Criminal Procedure

Basic is the rule that a warrantless arrest carried out by a police officer is reasonable if there is a probable cause to believe that a crime has been committed by the person arrested (The Free Dictionary, 2010). Probable cause is basically the reasonable and personal belief of the police officer that the person to be arrested is guilty of some crime. In the given problem, however, it is apparent that the arrest made by the police officers to Jerry was not reasonable as the indispensable element of probable cause was absent. The officers arrested Jerry merely on the basis of Jerrys unique style of dress and his act of doing electric slide to heavy metal music, which are both not punishable by law. Accordingly, because of the exclusionary rule, which mandates evidence obtained from illegal arrest must be excluded from trial as it is considered a fruit of the poisonous tree, the fake drivers license obtained by the police officers from their ensuing search cannot be used in criminally charging Jerry (The Free Dictionary, 2010). Therefore, the State will have problems with the prosecution of this matter.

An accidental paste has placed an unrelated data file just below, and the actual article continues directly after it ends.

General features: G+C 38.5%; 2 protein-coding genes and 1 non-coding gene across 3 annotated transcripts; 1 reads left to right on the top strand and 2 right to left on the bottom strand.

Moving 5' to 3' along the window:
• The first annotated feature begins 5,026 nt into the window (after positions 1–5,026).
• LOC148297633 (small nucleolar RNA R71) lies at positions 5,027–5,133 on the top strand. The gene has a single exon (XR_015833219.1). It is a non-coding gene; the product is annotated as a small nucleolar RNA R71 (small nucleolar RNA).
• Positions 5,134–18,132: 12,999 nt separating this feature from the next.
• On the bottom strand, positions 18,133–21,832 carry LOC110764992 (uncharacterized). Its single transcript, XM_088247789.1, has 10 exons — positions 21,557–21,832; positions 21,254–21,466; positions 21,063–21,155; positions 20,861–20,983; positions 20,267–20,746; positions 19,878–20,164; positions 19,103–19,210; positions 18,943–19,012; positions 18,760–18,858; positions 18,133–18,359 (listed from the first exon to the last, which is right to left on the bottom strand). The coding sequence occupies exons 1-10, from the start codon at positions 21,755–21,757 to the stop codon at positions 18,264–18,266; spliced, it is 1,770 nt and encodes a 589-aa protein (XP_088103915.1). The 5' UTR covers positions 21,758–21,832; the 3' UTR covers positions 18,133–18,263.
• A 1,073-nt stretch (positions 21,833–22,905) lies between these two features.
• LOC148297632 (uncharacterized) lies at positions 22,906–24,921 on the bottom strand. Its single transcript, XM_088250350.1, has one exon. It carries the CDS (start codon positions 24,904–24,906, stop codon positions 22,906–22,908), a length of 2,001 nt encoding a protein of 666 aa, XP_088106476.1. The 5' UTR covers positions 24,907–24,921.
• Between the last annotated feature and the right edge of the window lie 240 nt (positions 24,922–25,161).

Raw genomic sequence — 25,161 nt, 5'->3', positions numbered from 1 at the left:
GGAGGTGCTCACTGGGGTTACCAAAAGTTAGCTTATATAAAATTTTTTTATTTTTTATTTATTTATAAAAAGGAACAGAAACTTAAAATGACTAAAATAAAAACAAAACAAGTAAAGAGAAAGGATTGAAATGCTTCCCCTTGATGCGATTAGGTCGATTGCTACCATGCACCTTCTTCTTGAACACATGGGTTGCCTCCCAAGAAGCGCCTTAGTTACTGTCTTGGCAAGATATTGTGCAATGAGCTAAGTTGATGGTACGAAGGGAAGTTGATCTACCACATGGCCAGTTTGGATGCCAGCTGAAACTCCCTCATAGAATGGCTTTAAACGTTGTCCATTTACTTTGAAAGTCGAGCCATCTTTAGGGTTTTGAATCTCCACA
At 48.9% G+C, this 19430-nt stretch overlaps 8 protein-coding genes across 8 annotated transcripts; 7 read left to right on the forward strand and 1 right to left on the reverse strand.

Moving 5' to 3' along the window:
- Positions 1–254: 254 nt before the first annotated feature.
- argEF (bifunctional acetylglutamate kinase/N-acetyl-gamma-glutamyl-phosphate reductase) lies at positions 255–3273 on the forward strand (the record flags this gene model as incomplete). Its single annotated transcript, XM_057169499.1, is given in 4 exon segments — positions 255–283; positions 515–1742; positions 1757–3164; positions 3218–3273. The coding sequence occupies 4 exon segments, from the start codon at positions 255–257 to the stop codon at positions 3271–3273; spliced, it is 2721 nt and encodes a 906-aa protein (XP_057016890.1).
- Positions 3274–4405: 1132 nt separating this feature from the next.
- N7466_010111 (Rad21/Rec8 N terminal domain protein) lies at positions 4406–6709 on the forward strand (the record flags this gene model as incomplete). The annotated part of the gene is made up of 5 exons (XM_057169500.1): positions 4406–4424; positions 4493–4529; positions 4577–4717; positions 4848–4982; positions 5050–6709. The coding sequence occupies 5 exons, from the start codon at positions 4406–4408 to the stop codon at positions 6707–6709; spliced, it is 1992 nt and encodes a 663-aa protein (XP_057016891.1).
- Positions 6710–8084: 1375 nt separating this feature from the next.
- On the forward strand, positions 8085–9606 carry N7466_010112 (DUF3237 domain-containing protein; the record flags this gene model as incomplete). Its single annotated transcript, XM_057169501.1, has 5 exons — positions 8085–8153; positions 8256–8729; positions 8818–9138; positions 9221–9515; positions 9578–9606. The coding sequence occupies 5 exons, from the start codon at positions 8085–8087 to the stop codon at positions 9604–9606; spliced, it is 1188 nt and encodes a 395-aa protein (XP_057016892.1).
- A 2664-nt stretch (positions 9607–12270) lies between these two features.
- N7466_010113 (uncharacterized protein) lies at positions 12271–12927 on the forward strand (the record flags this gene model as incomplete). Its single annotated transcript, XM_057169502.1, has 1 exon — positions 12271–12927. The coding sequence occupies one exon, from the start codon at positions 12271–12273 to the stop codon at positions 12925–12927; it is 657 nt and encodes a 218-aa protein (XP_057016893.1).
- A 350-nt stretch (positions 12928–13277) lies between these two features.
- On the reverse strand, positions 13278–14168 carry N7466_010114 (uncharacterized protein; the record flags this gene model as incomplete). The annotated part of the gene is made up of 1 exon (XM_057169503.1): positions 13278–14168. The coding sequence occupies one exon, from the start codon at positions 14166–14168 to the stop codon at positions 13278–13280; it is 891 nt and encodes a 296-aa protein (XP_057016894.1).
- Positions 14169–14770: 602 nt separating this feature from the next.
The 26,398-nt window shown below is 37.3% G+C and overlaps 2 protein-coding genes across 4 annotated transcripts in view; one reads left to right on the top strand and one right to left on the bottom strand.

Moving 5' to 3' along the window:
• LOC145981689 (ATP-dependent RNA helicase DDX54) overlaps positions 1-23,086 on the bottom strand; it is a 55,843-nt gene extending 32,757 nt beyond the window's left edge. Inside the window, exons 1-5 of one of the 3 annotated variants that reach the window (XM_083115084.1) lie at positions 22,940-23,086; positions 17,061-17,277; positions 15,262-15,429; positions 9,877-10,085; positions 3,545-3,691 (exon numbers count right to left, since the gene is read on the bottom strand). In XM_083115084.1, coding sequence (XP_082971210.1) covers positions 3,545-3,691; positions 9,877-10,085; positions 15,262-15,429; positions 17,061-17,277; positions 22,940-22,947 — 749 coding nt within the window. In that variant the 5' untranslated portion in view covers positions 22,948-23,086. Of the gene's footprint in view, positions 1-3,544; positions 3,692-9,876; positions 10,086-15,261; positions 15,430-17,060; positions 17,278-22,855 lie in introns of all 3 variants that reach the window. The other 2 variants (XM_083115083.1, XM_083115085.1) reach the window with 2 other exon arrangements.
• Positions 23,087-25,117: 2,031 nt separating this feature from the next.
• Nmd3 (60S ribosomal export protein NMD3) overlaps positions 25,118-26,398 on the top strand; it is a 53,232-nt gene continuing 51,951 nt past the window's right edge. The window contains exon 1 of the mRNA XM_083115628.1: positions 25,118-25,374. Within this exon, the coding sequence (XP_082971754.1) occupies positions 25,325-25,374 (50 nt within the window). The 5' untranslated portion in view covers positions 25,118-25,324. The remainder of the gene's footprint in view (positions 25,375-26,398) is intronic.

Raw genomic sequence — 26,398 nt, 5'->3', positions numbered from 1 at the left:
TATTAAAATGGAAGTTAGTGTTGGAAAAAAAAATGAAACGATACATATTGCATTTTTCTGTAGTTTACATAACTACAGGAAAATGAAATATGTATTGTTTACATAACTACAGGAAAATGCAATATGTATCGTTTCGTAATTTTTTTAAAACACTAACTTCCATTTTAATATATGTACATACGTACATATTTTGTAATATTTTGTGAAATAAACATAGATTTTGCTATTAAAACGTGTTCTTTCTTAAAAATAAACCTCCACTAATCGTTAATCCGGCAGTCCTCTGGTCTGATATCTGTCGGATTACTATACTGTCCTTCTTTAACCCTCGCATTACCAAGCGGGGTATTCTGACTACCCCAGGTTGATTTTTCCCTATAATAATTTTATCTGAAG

Although the police officers are authorized to confiscate the fake drivers license of Jerry, yet because of the illegality of the arrest Jerry can aver that the said license is inadmissible as evidence against him in the criminal proceeding. The fundamental rule is that any evidence obtained by the police officers from illegal arrest, or unreasonable search must be excluded from trial. This principle is guaranteed by no less than the Fourth Amendment of the United States Constitution, and by several U.S. Supreme Court decisions. Therefore, because the privacy of Jerry was unlawfully invaded, and he was illegally arrested, he can avail several tort actions, such as administrative, civil and criminal actions, against the erring police officers.


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